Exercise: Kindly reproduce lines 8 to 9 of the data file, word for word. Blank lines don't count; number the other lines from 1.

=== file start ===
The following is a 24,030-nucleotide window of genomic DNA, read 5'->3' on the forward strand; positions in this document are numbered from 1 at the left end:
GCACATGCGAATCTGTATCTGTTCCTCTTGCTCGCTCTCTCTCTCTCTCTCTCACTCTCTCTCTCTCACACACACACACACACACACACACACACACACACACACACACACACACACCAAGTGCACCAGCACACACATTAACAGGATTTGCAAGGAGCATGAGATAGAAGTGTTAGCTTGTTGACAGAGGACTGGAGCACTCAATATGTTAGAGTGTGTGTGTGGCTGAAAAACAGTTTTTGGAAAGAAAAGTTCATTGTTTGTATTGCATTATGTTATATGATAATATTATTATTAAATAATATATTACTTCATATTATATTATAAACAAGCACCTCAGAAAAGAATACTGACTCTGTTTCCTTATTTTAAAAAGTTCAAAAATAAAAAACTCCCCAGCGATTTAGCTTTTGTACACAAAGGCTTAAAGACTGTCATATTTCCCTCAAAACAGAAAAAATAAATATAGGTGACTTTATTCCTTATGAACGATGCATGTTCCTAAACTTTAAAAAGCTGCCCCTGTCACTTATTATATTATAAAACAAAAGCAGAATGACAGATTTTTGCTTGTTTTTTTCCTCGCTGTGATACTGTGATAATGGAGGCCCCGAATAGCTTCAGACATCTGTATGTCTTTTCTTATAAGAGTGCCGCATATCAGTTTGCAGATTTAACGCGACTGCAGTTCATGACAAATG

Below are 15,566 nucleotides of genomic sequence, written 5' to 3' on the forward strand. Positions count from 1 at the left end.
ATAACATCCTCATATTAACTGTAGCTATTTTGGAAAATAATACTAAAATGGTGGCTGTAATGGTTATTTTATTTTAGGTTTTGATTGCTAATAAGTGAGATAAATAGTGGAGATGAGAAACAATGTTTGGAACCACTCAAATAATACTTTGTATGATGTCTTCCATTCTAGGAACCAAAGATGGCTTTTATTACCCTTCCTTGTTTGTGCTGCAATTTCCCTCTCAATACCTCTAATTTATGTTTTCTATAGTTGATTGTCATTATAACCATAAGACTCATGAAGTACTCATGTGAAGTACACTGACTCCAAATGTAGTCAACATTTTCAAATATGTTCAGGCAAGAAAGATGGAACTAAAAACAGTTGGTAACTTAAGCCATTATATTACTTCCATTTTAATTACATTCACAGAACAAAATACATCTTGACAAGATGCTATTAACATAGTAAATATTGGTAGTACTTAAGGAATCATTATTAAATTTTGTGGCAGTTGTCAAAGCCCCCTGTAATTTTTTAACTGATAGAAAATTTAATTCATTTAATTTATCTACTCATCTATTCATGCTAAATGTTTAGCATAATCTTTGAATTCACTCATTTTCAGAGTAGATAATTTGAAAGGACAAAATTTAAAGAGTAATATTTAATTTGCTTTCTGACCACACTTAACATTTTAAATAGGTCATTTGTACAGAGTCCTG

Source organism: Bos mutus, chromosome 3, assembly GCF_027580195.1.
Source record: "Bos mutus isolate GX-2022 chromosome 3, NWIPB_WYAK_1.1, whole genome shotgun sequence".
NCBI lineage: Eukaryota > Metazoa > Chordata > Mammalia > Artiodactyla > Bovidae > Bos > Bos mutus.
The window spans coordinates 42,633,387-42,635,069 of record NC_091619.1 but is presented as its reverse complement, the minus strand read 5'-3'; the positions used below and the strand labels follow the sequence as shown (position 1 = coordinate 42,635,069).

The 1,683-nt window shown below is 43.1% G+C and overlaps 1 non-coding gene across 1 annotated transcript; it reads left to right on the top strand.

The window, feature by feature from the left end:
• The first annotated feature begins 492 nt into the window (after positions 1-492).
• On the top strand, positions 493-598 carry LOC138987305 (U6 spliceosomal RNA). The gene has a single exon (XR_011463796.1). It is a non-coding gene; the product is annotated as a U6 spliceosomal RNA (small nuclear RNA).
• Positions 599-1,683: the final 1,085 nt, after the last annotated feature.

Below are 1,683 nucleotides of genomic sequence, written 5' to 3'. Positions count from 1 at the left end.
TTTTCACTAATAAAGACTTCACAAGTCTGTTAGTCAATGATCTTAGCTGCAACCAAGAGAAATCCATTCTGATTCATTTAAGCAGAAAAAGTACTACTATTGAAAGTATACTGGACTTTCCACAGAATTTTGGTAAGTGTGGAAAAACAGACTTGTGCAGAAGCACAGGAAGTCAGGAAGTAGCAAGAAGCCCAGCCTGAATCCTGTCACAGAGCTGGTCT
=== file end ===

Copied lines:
The window spans coordinates 42,633,387-42,635,069 of record NC_091619.1 but is presented as its reverse complement, the minus strand read 5'-3'; the positions used below and the strand labels follow the sequence as shown (position 1 = coordinate 42,635,069).

The 1,683-nt window shown below is 43.1% G+C and overlaps 1 non-coding gene across 1 annotated transcript; it reads left to right on the top strand.